A big, beautiful floor plant can be so eye-catching and can add a real wow factor to your home. However, visitors may not be the only ones captivated by its allure. Furry friends may also find the plant fascinating. And that could be a problem – if that large beauty is not a pet safe houseplant.
Oftentimes, people don’t realize a plant can be toxic if ingested. Actually, it’s quite amazing how many plants are – far more than there are non-toxic plants.
Some pets, like my cat, seem to instinctively keep away from questionable greenery. But there is always that one curious fella that just can’t help himself. You likely know who I mean! Couple this with the greater accessibility of a floor plant, and you could potentially have a real dilemma on your hands.
Luckily, if you have dreams of a stunning floor plant but alarm bells are going off, I have you covered. In this post, I’ve laid out 7 large pet safe houseplants that will not only brighten up your décor, they’ll also ease your worry about Fido or Fifi taking a taste.
7 Large Pet Safe Houseplants
Majesty Palm (Ravenea Rivularis)
A majesty palm can add that classic tropical flair to any setting. In its native Madagascar (where it’s considered an endangered species) a majesty palm can soar to 40 ft in the wild. Thankfully, indoors it’ll top off around 10 ft, which is still a worthy height. But this gal is slow growing, so don’t think about raising those ceilings just yet!
Although some claim it has a fussy reputation, personally, I haven’t found my majesty palm to need any special care. They’re naturally found beside riverbeds. Given that, it’s not a surprise they like a moister soil. However, that doesn’t mean your plant should be sitting in water. Water well, let the top inch or two dry out, then water again. Additionally, use fast-draining soil and a pot with good drainage.
As for light, bright indirect light works best, but it will tolerate medium light. However, this gal won’t do well in a low light area.
Majesty palms like humidity, so don’t hesitate to give it a mist or have it sit on a pebble tray. Read here to learn more about caring for a majesty palm.
Banana Plant (Musa acuminata)
With its huge, semi-floppy leaves, this large pet safe houseplant can paint a stunning picture. In the wild, banana plants can soar to significant heights. So when it comes to indoors, a dwarf variety is best. Even these smaller specimens can reach respectable heights of 6 ft.
One of the most popular indoor varieties is the Dwarf Cavendish, which can produce edible fruit. There are other dwarf options, but the fruit is not always edible, nor are they as aesthetically pleasing.
Keep in mind, though the Cavendish banana plant is edible, as a houseplant it may take a number of years to produce flowers and fruit if it produces at all.
FUN FACT – a banana tree is actually an herb!
Caring for your Banana plants means rich, well-draining soil and lots of indirect sunlight.
Along with light, banana plants like a hot and humid environment. The humidity is especially important for keeping the leaves in good shape. Though they may look tough, banana plant leaves are actually fairly thin and delicate and can tear easily if not living under the right conditions.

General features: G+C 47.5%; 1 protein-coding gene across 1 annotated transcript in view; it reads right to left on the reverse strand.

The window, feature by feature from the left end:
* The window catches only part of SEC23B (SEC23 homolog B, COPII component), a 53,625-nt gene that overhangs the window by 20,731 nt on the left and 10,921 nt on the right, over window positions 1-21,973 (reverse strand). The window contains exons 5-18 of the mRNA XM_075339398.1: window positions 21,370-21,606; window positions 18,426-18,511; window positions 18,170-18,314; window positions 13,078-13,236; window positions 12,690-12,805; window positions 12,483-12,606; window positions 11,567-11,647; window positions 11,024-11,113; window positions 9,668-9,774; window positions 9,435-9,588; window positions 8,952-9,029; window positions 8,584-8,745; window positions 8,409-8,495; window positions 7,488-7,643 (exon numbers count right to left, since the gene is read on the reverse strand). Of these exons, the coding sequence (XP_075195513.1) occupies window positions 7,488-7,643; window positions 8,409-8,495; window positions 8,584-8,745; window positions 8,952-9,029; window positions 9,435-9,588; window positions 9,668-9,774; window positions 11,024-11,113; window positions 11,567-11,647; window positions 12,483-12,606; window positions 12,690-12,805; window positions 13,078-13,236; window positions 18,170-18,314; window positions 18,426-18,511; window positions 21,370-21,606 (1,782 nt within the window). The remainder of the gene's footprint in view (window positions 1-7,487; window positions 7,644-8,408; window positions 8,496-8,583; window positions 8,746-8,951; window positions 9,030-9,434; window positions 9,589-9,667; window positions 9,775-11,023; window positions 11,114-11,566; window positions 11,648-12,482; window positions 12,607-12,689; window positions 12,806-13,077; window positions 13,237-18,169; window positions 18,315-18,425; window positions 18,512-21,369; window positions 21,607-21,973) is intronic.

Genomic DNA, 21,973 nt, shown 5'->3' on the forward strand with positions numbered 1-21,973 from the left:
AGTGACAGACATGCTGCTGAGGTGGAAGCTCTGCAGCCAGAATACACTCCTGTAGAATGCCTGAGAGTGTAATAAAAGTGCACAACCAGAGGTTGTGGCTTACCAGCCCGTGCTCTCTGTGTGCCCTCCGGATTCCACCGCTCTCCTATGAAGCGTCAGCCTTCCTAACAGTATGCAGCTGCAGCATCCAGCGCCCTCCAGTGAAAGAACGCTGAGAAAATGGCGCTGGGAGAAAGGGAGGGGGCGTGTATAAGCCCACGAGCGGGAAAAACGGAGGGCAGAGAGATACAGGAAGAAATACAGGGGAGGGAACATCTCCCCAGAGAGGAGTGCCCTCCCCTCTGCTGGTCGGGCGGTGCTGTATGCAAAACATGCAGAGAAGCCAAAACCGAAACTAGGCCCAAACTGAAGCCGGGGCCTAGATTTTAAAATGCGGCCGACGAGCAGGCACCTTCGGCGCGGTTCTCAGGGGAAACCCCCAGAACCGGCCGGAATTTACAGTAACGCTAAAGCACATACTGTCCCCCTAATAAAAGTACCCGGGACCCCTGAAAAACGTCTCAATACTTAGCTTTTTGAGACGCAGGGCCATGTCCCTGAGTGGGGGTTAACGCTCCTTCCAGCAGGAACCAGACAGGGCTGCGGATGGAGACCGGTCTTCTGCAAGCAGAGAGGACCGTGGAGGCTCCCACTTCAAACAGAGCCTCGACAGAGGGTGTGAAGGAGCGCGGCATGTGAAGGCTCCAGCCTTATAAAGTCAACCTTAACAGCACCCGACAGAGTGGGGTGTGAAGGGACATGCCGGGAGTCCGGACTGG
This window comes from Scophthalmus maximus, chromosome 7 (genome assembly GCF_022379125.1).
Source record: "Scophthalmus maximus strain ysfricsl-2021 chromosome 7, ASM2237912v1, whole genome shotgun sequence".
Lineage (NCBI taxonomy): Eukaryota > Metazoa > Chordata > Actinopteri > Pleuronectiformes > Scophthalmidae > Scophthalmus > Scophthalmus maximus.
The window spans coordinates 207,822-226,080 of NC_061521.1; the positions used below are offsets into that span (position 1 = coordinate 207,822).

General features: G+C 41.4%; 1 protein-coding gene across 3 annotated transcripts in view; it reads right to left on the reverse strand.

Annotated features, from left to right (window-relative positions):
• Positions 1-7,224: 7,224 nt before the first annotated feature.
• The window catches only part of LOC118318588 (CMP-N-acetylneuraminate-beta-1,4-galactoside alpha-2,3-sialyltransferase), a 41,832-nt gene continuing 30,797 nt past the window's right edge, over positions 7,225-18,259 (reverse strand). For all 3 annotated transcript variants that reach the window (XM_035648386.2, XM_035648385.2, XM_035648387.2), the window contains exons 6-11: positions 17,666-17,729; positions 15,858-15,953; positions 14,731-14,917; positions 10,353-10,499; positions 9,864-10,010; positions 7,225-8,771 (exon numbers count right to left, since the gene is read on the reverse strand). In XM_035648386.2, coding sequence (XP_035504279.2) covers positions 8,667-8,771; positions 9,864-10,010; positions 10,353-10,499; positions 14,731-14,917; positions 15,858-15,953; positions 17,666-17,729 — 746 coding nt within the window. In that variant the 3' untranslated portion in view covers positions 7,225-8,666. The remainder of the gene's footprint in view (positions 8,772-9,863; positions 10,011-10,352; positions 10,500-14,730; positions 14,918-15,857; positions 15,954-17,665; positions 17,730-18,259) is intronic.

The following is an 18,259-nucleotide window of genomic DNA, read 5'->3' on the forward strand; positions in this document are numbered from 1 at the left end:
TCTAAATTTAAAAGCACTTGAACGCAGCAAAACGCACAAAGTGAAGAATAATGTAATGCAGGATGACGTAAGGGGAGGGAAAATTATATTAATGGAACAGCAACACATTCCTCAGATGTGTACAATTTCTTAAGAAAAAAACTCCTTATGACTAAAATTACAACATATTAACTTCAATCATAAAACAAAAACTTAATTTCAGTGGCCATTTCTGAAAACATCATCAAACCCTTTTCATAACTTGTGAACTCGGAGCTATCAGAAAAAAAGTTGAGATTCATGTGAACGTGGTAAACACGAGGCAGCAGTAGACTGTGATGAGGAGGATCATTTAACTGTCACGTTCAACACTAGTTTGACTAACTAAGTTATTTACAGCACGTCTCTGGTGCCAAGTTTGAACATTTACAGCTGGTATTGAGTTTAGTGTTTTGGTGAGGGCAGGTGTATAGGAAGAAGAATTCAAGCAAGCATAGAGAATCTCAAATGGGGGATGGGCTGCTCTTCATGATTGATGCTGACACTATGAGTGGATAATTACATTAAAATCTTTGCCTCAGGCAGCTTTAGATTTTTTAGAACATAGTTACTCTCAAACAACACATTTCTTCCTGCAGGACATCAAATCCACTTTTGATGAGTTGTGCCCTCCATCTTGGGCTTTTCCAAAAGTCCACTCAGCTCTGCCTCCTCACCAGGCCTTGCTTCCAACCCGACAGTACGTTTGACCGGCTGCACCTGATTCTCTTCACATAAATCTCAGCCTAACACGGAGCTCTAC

You can increase humidity by placing a cool mist humidifier by the plant or placing the plant on a pebble tray.
When it comes to watering, water your banana plant well during the hotter months. Maybe even every other day. Have a pot with good drainage, because, though it needs frequent water, the roots shouldn’t be sitting in water. In the winter, you can reduce your watering schedule.
Dwarf Olive Tree (Olea europaea)
Having an olive tree is like having a little piece of the Mediterranean right in your own home. Olive trees have light, sage-colored leaves and in the summer can produce small, creamy white flowers.
Similar to banana plants, dwarf varieties are better suited for indoor living. Though they won’t be the size of their larger cousins, dwarf olive trees can reach heights of 6 ft. But they are slow growers, so you’ll have to have a bit of patience.
Olive trees need as much year-round sun as possible. Ideally, a south-facing window with direct sunlight will be your best bet. If you can move your plant outdoors during the summer months when the temperatures warm, even better. Doing this will help extend its life.
During their growing season, water thoroughly, then let the top 2 inches dry out before watering again. An olive tree needs well-draining soil, such as cactus soil, and a pot with good drainage. If the soil becomes too soggy, this can quickly kill this pet safe plant. In the winter, you can reduce the amount of water.
Here’s an article by Guide To Houseplants that further explains olive tree care.
Ponytail Palm (Beaucarnea recurvata)
If you’re looking for a large pet safe houseplant that’s a bit unique, then look no further than the ponytail palm. This guy is sometimes called an elephant foot tree. And the reason is easy to see.
A ponytail palm’s most notable feature is its large, bulbous trunk, which it uses to store water. Higher up, this flask-like feature tapers off into a thinner stalk that sprouts long narrow leaves that curve like a ponytail – hence the name.